Captain Blue Hen Celebrates Festivus
Starting Monday, December 9th, and for the next two weeks, we are having our annual FESTIVUS celebration, where someone might take home a Captain Blue Hen gift certificate of up to $200 dollars! We hit that goal last year and hope to do the same this year. When you purchase certain items in the shop, you will be given a numbered ticket that could be the winner in a random drawing – held on Festivus itself. As more qualifying purchases are made, the value of the G.C. will increase and we will keep track of it on the pole. The winning number will be posted in the shop and on our website.
What would Festivus be without the “Airing of the Grievances“? (Sorry, but this year’s “Feats of Strength” has been cancelled as no one would take on the challenge by Kita to a 50 mile bike race) Still, take the opportunity to gripe all you want by writing it down. Fill out a form we have in the shop and we will give you a chance to will a $50 credit in green-tagged comics – No Purchase Necessary!
Paul Airs Some Grievances
While I’m at it, I’m going to reveal one of my beefs – the people who continue to watch the quote-unquote Reality shows. Watching these scripted shows, resulting in the proliferation of them, is almost treasonous! It would not surprise me to discover that it is the terrorists who are behind their production, using them as propaganda to show to their prospective followers as an example of the decadence and inferiority of our culture and way of life. Honey Boo Boo, Duck Fantasy, Real Housewives, etc. make us look ridiculous. I understand that a senator from West Virginia is trying to stop another “Jersey Shore”-type MTV program due to air in January that depicts his state in bad light. It’s called “Buckwild”. What ever happened to the “music” part of MTV?
If they are NOT unscripted, then we need to take Darwinism out of play and the far right is right. No way this could represent survival of the fittest. Wait a minute – do I hear Pastafarians chuckling in the background? Could this be the work of the Flying Spaghetti Monster? It would fit and his story is just as plausible as the beliefs held by others. Hmmm.
Anyway, after the previous week’s numerous forays into the auction world, I only attended one last week, but it was a completely different experience. Checking their website, I decided that I should go to the Morphy Auction in Denver, PA on Saturday. This was the classiest operation I have ever attended, and I was there at Christie’s in New York when they sold one of the Superman #1s I have had over the years. The main showroom was large and filled with row upon row of tall glass cases, like the one we have across from the counter. It was like walking into a museum. The walls were filled with artwork and antique signs. Saturday was the third day of this auction and was devoted to mostly pop culture items, and they certainly had some interesting collectibles. The day started with lot # 1900 and was to go to # 2800+ something. There was no flea market-type of stuff – all pretty high end, valuable items. I heard the person registering before me ask about a copy of the catalog for the sale. He was shown a full color, hard cover book complete with photos, descriptions and estimated values for each lot – that could be purchased. Yes, this was not your usual auction house.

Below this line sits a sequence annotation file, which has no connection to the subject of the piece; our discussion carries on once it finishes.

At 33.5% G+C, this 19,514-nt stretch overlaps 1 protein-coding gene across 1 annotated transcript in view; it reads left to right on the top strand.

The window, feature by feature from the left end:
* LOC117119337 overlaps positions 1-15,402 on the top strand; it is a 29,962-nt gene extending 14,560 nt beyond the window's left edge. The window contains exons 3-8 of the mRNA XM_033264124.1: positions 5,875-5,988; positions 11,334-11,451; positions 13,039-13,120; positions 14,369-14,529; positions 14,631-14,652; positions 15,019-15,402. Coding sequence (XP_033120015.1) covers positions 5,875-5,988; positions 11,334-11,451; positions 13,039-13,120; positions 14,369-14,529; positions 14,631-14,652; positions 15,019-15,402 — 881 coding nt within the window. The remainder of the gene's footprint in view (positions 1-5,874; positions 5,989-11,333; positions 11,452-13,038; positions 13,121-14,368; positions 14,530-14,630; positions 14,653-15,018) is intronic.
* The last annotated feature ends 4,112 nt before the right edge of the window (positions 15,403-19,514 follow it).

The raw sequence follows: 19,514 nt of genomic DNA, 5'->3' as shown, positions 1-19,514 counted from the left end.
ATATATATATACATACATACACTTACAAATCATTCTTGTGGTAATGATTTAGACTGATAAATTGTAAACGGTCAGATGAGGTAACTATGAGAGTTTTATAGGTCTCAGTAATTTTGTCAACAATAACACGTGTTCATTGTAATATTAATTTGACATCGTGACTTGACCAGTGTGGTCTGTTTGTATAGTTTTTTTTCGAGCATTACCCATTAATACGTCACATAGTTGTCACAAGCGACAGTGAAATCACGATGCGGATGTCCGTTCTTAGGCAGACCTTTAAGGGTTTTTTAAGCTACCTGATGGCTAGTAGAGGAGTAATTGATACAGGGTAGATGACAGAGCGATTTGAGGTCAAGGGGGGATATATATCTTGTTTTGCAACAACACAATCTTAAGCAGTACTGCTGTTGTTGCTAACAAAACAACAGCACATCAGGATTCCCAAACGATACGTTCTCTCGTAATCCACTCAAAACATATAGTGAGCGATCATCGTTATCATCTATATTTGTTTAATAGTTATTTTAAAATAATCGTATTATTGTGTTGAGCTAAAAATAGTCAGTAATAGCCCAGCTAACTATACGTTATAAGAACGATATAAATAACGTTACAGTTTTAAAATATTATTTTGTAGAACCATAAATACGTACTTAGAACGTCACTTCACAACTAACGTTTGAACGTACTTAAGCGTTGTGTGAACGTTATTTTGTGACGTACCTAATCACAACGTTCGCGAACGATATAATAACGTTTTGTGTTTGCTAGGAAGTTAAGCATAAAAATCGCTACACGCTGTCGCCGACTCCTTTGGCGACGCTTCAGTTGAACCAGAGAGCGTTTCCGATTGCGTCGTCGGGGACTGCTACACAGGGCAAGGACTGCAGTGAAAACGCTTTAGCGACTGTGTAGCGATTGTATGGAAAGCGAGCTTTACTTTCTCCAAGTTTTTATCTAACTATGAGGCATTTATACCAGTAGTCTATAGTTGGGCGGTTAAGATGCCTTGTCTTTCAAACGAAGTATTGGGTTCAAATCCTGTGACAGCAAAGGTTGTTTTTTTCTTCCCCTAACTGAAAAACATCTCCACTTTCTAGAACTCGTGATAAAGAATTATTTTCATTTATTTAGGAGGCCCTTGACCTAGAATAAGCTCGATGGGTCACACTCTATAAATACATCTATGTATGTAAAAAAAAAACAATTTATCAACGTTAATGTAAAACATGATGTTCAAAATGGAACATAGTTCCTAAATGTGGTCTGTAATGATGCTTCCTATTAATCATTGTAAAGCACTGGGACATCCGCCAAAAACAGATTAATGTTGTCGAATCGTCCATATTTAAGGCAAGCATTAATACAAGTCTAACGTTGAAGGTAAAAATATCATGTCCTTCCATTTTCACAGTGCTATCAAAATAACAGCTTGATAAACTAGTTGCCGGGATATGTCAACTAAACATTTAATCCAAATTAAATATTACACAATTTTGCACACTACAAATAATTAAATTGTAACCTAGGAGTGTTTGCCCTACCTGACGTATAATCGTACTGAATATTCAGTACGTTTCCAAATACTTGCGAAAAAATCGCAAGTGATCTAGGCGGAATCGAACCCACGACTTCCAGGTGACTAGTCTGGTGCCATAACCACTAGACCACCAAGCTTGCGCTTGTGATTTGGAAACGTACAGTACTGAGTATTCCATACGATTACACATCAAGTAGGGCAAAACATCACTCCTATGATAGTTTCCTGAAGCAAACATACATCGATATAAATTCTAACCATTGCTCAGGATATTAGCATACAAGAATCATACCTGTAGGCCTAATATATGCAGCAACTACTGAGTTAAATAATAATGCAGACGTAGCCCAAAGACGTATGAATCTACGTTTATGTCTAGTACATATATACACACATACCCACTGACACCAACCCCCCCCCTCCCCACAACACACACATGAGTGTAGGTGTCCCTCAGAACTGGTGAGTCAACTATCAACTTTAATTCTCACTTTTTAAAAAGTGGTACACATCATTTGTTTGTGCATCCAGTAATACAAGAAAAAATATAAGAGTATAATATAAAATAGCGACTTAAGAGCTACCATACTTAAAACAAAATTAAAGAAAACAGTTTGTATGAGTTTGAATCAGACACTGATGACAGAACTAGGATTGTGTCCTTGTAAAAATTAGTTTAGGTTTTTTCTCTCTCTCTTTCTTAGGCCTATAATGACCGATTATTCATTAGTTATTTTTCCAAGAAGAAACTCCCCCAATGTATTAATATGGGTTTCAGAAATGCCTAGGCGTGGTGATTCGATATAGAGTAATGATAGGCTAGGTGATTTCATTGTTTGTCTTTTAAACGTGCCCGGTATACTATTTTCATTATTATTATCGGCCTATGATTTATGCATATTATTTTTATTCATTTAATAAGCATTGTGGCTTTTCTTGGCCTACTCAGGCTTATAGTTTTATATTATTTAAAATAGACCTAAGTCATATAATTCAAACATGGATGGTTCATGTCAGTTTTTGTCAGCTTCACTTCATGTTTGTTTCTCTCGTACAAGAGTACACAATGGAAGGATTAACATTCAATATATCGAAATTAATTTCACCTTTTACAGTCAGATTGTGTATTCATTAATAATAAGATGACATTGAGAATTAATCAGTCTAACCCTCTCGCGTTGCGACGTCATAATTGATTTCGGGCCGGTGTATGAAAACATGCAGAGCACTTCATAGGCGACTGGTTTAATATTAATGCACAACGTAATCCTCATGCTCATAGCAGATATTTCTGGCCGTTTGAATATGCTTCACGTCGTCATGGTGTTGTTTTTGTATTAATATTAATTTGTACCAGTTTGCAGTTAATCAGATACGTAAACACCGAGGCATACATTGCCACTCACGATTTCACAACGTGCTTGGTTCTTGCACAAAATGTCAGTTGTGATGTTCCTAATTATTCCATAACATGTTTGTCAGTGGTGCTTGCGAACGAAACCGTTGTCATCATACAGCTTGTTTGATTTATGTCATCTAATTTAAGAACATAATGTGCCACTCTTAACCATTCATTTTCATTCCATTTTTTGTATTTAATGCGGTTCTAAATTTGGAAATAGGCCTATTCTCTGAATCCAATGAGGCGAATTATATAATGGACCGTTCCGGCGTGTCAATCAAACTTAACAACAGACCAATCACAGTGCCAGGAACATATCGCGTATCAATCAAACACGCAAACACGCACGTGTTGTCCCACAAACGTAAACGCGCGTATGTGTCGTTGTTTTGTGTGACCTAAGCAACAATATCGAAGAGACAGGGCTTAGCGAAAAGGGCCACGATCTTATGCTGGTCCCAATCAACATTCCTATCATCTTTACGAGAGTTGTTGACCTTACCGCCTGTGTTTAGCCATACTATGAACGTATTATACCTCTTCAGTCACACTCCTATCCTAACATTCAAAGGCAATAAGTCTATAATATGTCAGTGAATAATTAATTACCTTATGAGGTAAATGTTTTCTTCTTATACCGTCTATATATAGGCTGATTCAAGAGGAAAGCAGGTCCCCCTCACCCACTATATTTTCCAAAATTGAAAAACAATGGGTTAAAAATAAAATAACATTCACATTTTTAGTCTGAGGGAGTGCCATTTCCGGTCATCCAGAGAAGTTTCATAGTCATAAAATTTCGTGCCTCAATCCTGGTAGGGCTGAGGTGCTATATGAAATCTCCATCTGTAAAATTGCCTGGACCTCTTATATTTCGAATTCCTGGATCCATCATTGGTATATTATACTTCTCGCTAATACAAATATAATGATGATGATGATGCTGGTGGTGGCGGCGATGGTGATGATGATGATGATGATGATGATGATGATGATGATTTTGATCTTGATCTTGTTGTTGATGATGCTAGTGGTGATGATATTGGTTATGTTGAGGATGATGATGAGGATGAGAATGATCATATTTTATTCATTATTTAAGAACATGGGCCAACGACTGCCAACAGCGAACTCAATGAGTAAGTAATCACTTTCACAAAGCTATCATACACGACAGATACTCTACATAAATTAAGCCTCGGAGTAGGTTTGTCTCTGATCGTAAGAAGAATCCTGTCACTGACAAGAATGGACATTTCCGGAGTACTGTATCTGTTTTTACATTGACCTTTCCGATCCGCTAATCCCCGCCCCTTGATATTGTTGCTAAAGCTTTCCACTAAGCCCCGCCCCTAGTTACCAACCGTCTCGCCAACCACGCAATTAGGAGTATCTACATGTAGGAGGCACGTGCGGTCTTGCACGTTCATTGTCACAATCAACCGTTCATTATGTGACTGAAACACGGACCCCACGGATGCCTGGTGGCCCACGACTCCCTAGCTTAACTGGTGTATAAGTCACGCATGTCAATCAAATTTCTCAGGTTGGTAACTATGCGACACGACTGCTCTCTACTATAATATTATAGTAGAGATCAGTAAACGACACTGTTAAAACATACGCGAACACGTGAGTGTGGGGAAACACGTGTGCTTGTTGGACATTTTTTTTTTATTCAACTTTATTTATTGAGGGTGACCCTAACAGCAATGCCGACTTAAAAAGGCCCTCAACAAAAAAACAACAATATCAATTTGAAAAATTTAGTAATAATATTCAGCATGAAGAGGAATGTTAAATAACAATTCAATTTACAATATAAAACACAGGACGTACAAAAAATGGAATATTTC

A camera crew was there filming a documentary and yours truly was filmed as I registered. (I’m sure that piece of film will eventually find itself on the cutting room floor.) I was reminded of a Seinfeld episode as it seemed they only hired extremely attractive, well dressed, young ladies. The males working there were also very professional looking. The auction room itself was down a hallway and turned out to be quite impressive. The back wall had an elevated stage with 6 – 8 people manning phones and computers. The front was also elevated for the auctioneer and additional staff handling absentee and internet bidding and tracking. The seats were like those found in nicer theaters – thick cushioning and cup holders on both arms. Your neighbor’s chair was not connected to yours, giving everyone lots of shoulder and elbow room. The aisles were very wide. Although it could accommodate 110 people, there were only about a dozen of us physically present while I was there – the rest of the bidders were on the phone or bidding via the internet. And bidding was brisk and serious!
After about 140 lots of mostly western-related toys, they put up the first Big Little Book lot – 13 Tom Mix titles. It went for way more than I could pay and be able to make a buck. I stayed a while longer and realized that I was probably wasting my time if I thought I was going to get a steal on a lot. If you were a collector, this was a great opportunity to score some hard to find items. I saw one toy gun bring in over $2000, and there is a 20% buyer’s premium added. If I didn’t have other things on my plate that day, I would have stayed just to see what the other items were going to bring. There were about 50 lots of individual BLB’s, 80 lots of Superman items, and 120 or so golden age comic book lots, but much later in the catalog. However, their pace (around 100 lots per hour) meant I would give up the entire day to find out what a “G” copy of Batman #2 would bring, plus all of those other early Batman’s, Superman’s, Wonder Woman’s, Captain Marvel’s, Flash’s and others. I just couldn’t do it that day, but I do plan on returning in the future.
A quick update on the last blog – I sold those 3 old school gaming systems I picked up at an auction recently. Gone are the Nintendo, Sega, and Intellivision consoles and games, if you were considering them. Sold through Craigslist. The pool table is still available!